I was tipped off by a friend that I might want to hurry to see this group of musicians from New Orleans. He referred to them as a “crusty” band. They certainly have the signature attendant dog, and there is a vagabond character to the group which is hard to define in many ways. The group is a moving target with a non-specific stable of individual members. However, regardless of any nomadic similarities, Up Up We Go did not appear to me to embrace the hapless, nihilistic lifestyle of the crust punks.

    The core member of Up Up We Go is Salvatore Geloso, originally from Brooklyn, New York. His unique, impassioned style of delivery with highly animated facial expressions is what prompted my friend to bring them to my attention.

    My first encounter with them was in Washington Square Park. A full ensemble was playing with an acoustic upright bass, accordion, violin, guitar, and a saw. Salvatore plays guitar, kazoo, and provides the lead vocals. I have seen saw players before, but they always seemed to be more of a novelty or curiosity. Here, in Up Up We Go, the saw was truly used melodically, adding a wonderful musical element to the melange. I was entranced by the music and must say that this was one of the most entertaining music ensembles I have seen on the streets of New York City. Their music, original or that of fellow musicians, was very catchy – I have been listening to The Pony Song for over 3 weeks.

    Unfortunately, the group is hard to nail down, as they are not based in New York. Being the magnet that this city is means that this is a place where talent comes and goes. The group’s name is an apt metaphor for the vanishing act we will see soon. I hope it applies as well to future success for Salvatore and the band members of Up Up We Go :)

    More street performers in Washington Square Park: Strike While the Music is Hot, Sirens of Culture, Mzuri Sings, Crooks and Perverts, Curse of the Mouth Trumpet, Impossible, Catch Em If You Can, Sieve of Darwin, Tune Out, Tune Up, Tune In, Artiste Extraordinare, One-Man Band, New York State of Mind, Music Speaks for Itself

    Posted on by Brian Dubé

  • Strike While the Music is Hot

    Posted on by Brian Dubé

    As I stood late night in Washington Square Park, the very faint sounds of violins began wafting over me and friends. Had I heard perhaps Ashokan Farewell, the haunting melody chosen by Ken Burns as the musical theme for his award-winning Civil War film series? I spotted two violinists across the park plaza and walked briskly in their direction. Here, late at night, one must strike while the music is hot. There are no guarantees how long anyone has played or will continue to play. If you like what you hear, better run and enjoy.

    It was apparent that these were no ordinary musicians. I suspected that they were accomplished interlopers, on some mission in New York City, and, given some down time, had decided to grace us with their notes, as visitors are often apt to do. I was right, and I learned that the couple were a brother and sister who were in town to do a commercial recording gig. They had not played together in 20 years, so we were also privy to a family reunion.

    I arrived as they were completing a song, and I asked if they knew Ashokan Farewell. Of course, they replied, and that they had just played it a moment before. They were, however, quite happy to play it again. I recorded a video:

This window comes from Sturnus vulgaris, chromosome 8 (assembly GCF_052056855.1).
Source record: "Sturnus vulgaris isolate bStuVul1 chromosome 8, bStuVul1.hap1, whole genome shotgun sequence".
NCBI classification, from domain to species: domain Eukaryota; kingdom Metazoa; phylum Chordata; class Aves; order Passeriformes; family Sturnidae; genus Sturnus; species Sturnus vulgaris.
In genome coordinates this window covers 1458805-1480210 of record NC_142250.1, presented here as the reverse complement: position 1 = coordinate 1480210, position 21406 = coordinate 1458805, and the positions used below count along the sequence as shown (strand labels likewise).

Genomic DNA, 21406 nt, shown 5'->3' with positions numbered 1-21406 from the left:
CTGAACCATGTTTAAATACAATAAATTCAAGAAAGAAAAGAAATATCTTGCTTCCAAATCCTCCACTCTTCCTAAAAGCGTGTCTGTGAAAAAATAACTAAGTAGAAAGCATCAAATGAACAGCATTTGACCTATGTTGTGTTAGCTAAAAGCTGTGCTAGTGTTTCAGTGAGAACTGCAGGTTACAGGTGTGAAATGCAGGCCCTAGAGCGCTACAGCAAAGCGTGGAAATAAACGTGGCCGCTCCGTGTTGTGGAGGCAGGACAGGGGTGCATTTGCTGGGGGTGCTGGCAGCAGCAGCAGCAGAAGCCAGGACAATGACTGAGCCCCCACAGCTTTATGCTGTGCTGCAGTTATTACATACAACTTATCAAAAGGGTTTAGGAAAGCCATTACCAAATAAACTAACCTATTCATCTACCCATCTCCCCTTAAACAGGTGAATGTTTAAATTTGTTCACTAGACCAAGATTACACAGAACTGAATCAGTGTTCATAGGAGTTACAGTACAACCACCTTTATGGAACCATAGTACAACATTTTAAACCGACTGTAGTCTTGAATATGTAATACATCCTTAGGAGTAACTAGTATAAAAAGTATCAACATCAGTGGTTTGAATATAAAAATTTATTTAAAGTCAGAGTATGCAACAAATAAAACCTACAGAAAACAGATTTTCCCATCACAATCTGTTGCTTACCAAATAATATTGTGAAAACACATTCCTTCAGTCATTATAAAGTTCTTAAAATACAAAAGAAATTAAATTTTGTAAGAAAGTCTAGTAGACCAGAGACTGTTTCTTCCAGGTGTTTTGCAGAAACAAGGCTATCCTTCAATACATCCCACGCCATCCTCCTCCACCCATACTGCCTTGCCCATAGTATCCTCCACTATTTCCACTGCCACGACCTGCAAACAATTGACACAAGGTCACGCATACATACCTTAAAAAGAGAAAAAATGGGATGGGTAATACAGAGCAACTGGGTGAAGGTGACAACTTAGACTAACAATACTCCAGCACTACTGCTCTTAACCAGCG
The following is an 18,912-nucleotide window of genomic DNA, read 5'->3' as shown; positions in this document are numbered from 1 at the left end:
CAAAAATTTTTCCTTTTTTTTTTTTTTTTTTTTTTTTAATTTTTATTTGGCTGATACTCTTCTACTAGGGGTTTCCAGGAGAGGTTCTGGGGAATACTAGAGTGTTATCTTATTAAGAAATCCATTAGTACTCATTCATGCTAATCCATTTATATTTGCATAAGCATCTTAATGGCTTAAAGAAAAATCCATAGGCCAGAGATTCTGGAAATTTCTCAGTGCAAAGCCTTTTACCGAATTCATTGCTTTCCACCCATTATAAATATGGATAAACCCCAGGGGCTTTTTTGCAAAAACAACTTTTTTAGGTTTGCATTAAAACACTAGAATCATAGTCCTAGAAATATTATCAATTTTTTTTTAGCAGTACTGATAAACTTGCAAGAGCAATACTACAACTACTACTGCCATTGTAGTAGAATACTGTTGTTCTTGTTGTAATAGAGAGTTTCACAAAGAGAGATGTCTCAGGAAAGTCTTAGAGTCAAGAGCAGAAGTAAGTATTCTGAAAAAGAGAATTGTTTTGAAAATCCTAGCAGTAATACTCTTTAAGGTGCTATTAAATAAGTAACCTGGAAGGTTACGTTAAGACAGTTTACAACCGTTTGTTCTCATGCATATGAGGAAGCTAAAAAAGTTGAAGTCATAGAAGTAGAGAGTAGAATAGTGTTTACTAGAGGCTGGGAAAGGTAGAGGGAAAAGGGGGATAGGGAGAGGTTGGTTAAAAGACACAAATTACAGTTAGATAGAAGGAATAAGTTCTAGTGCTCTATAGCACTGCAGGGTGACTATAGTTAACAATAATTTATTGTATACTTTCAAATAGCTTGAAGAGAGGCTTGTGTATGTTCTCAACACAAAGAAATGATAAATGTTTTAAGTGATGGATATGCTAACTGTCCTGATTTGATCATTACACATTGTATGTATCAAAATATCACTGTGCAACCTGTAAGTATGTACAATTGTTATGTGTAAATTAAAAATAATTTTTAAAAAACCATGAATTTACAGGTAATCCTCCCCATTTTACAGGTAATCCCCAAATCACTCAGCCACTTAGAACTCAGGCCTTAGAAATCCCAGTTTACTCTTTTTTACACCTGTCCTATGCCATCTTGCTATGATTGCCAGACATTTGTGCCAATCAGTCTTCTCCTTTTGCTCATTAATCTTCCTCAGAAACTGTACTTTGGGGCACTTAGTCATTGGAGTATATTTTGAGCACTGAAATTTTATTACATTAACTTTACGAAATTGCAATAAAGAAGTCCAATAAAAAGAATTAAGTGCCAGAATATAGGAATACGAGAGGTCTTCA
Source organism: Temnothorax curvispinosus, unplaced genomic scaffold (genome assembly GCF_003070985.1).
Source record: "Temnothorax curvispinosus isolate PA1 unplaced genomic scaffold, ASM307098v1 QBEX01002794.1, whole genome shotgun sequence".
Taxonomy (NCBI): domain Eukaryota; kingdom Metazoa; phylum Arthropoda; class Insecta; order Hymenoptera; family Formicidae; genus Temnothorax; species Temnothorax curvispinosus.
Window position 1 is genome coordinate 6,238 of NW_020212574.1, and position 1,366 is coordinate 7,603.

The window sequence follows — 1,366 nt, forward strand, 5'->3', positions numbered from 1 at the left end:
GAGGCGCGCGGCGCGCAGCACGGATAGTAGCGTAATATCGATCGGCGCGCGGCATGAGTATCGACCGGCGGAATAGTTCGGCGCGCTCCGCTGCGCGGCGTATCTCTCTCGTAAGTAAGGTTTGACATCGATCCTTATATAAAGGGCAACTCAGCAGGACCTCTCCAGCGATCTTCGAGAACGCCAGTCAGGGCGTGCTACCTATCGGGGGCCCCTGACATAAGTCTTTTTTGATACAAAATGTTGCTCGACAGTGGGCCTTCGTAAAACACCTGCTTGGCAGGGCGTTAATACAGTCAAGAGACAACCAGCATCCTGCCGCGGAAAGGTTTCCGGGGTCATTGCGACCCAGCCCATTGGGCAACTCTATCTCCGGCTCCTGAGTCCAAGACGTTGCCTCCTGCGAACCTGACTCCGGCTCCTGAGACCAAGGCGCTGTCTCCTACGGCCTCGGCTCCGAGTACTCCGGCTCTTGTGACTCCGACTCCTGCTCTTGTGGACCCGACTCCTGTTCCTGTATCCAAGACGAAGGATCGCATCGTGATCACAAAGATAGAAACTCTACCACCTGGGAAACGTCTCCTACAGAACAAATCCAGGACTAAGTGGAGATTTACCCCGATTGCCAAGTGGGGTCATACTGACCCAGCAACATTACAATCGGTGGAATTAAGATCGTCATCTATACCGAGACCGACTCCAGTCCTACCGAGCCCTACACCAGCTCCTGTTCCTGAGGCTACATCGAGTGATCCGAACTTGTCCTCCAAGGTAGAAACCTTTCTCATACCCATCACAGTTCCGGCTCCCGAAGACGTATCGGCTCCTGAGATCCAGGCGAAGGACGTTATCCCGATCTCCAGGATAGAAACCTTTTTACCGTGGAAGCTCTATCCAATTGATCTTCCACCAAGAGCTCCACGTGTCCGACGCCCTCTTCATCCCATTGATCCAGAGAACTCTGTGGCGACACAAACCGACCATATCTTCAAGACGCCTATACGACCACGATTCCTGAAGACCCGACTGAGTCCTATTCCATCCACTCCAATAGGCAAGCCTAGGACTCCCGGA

I spoke to them and was surprised to learn that both were professional classically trained musicians and were in New York City only for some days for the recording session. They were leaving the next day. I learned their names, John and Rebecca Patek, and took their contact information. From John’s website:

    John began playing the violin when he was two years old and hasn’t stopped since. Born and raised in Mequon, Wisconsin (a suburb of Milwaukee), John learned the art of performance at a young age through his involvement with both the Milwaukee Youth Symphony and the Homestead High School Orchestra.

    John continues to perform actively in Switzerland, Italy and in the Midwestern United States. He also teaches several group and private lessons.

    Rebecca Patek, from Wisconsin, began studying violin since she was 2 years old when she saw Itzhak Perlman playing violin on Sesame Street. She grew up playing classical violin and at 10 was playing with the Milwaukee Youth Symphony Orchestra. She became hooked on old time and bluegrass in middle school when her mom took her to a bluegrass jam at a local bar. Patek went on to study jazz violin and has won the Wisconsin state fiddle championship several times.

    From a recent correspondence with John:

    I was born in Milwaukee, WI in 1981 and grew up just north of Milwaukee in Thiensville, WI.

    I am lucky to be a musician.  I have my own private studio in Mequon, WI with about 15 students and I also teach at Milwaukee Montessori School. Currently I am a freelance musician based in Milwaukee but I was a member of the Madison symphony, I work as violinist with two different orchestras in Switzerland and am an active recording artist.  I have worked with television, film scores and various bands contributing violin and cello tracks.  I have worked quite a few non musical jobs but they only make me appreciate my life as violinist even more.  I suppose this is the story for so many musicians but whenever I get to play the violin in know I am one of the luckiest people in the world.